Women in Translation Month, the success of brick-and-mortar stores, and more
News, Reviews, and Interviews
Restless Books, a nonprofit publisher, has an Indiegogo campaign up, offering rewards for donors, including signed copies of books.
Reviewing David Grossman’s A Horse Walks into a Bar, Niva Kaspi writes, “Translation, as Grossman’s books remind us, is not only the task of paid professionals. The mundane search for linguistic equivalences to what is felt silently and abstractly is part of our lot as humans.”
In light of “A Day without Immigrants,” Electric Literature came up with a list of ten immigrants who have had a significant impact in American literature.
Book Riot has some tips for participating in Women in Translation Month.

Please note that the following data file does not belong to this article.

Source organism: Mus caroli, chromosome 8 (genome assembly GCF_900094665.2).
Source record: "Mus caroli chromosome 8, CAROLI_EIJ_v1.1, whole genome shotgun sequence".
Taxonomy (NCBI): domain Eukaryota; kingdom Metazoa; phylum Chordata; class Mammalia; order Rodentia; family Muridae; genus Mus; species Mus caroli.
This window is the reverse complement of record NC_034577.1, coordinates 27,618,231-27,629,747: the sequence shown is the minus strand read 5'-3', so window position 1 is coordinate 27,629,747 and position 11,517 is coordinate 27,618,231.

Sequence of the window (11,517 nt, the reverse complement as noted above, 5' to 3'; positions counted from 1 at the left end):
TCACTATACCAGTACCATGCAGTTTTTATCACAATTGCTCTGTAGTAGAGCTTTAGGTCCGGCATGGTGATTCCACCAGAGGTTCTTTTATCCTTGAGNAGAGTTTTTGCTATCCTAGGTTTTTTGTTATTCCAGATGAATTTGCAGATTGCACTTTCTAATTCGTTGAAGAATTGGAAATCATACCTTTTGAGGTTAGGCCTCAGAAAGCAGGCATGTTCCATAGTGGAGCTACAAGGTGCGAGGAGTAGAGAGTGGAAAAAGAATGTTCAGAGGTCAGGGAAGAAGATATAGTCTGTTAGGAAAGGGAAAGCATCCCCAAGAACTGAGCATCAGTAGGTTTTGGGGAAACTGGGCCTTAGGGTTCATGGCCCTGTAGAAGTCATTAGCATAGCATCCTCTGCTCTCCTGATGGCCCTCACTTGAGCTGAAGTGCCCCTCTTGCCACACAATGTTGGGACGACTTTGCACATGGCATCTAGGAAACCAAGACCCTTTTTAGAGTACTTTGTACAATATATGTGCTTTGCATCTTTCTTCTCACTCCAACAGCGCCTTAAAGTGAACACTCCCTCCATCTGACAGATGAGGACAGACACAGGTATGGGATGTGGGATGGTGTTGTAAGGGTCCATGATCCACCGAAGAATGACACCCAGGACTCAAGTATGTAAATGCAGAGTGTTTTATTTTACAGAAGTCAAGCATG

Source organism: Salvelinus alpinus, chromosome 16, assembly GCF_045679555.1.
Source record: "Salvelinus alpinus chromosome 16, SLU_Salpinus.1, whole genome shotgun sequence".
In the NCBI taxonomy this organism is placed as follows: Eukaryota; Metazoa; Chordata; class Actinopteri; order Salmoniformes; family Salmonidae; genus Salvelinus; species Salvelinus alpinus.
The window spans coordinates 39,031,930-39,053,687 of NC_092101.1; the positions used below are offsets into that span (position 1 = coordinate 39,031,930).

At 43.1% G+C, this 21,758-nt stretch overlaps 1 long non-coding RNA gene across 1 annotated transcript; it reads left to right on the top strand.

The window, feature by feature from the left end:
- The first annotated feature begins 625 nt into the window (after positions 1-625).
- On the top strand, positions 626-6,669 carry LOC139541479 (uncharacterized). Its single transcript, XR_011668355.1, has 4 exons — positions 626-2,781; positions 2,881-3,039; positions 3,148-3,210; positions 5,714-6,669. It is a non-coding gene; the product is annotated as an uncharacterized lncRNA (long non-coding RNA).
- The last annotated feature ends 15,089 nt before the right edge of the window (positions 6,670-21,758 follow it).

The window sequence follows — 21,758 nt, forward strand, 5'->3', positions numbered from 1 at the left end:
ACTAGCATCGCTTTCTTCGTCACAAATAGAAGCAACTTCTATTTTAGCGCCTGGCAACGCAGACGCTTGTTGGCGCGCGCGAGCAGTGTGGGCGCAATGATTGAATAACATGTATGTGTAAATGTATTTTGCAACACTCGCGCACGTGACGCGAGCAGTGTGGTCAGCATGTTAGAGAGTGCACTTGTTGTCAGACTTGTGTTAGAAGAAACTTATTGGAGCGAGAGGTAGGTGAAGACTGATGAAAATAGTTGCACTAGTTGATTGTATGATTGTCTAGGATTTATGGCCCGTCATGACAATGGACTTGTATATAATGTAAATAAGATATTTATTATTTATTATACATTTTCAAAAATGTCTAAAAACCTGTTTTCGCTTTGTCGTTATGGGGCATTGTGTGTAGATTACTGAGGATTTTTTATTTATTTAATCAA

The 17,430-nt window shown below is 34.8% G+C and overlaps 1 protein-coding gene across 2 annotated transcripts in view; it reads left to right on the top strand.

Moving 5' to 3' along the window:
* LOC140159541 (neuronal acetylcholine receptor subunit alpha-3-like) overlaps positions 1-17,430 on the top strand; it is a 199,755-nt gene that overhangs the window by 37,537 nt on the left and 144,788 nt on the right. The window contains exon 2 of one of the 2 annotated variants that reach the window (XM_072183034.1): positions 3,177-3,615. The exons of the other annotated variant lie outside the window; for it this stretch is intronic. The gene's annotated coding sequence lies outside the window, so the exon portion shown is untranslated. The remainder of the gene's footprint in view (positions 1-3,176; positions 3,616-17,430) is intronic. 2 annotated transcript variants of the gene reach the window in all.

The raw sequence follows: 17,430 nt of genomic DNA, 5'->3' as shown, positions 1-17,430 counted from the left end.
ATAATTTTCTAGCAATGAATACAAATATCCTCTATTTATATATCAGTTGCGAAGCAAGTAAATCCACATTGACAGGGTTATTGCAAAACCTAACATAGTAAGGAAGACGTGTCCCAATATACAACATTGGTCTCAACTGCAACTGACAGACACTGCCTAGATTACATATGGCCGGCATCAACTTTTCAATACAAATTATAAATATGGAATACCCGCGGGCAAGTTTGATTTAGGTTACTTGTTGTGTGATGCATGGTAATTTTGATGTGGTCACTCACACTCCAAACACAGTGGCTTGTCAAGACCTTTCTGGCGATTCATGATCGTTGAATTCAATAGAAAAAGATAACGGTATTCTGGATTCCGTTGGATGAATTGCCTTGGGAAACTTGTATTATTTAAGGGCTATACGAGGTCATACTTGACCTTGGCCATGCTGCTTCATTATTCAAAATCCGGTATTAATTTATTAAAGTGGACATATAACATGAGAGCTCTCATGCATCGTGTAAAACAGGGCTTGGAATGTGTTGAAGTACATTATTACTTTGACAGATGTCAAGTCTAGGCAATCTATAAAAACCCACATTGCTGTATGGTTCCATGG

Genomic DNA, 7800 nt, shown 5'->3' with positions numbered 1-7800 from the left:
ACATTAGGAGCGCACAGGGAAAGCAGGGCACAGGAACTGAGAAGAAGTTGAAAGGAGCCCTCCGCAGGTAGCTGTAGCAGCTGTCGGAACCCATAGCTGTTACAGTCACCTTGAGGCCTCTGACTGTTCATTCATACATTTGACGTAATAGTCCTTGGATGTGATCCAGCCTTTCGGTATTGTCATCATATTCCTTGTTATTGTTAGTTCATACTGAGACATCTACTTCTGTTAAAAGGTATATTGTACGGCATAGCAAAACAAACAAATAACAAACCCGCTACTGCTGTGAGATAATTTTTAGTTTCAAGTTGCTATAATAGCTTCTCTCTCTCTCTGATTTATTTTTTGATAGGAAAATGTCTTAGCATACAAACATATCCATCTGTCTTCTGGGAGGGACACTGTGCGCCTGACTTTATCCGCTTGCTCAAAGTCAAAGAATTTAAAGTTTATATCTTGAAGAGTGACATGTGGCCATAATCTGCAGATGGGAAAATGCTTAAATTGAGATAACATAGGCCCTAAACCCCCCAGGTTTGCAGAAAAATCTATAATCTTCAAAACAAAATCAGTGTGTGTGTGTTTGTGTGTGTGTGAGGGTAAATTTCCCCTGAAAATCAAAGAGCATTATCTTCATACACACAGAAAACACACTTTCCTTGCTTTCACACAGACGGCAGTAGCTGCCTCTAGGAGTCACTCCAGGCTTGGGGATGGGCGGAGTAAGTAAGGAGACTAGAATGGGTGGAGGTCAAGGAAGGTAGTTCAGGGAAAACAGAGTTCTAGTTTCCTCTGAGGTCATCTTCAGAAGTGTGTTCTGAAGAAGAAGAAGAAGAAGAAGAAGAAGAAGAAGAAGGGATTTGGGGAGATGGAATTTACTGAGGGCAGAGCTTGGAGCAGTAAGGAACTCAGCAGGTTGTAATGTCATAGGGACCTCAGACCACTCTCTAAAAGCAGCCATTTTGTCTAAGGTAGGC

The Forward has a conversation with the woman who started Women in Translation Month, Israeli biology graduate student Meytal Radzinski.
Writing in The New York Times Magazine about former Neustadt juror Claire Messud and her new book, The Burning Girl, Ruth Franklin writes, “Her work quietly seethes at the idea that a woman needs to be ‘likable’ — or that a man should be the judge of her likability.”
Fun Finds and Inspiration
At the library of Saint Catherine’s Monastery, the world’s oldest continually operating library located on the Sinai Peninsula, ancient manuscripts are being examined to reveal poems and religious texts that had been lost to time.
NPR comments on the continued success of brick-and-mortar bookstores despite forecasts of the demise of the printed book. For an example of a bookstore NPR would likely agree is more than a bookstore, keep an eye out for the Outpost section of our September issue.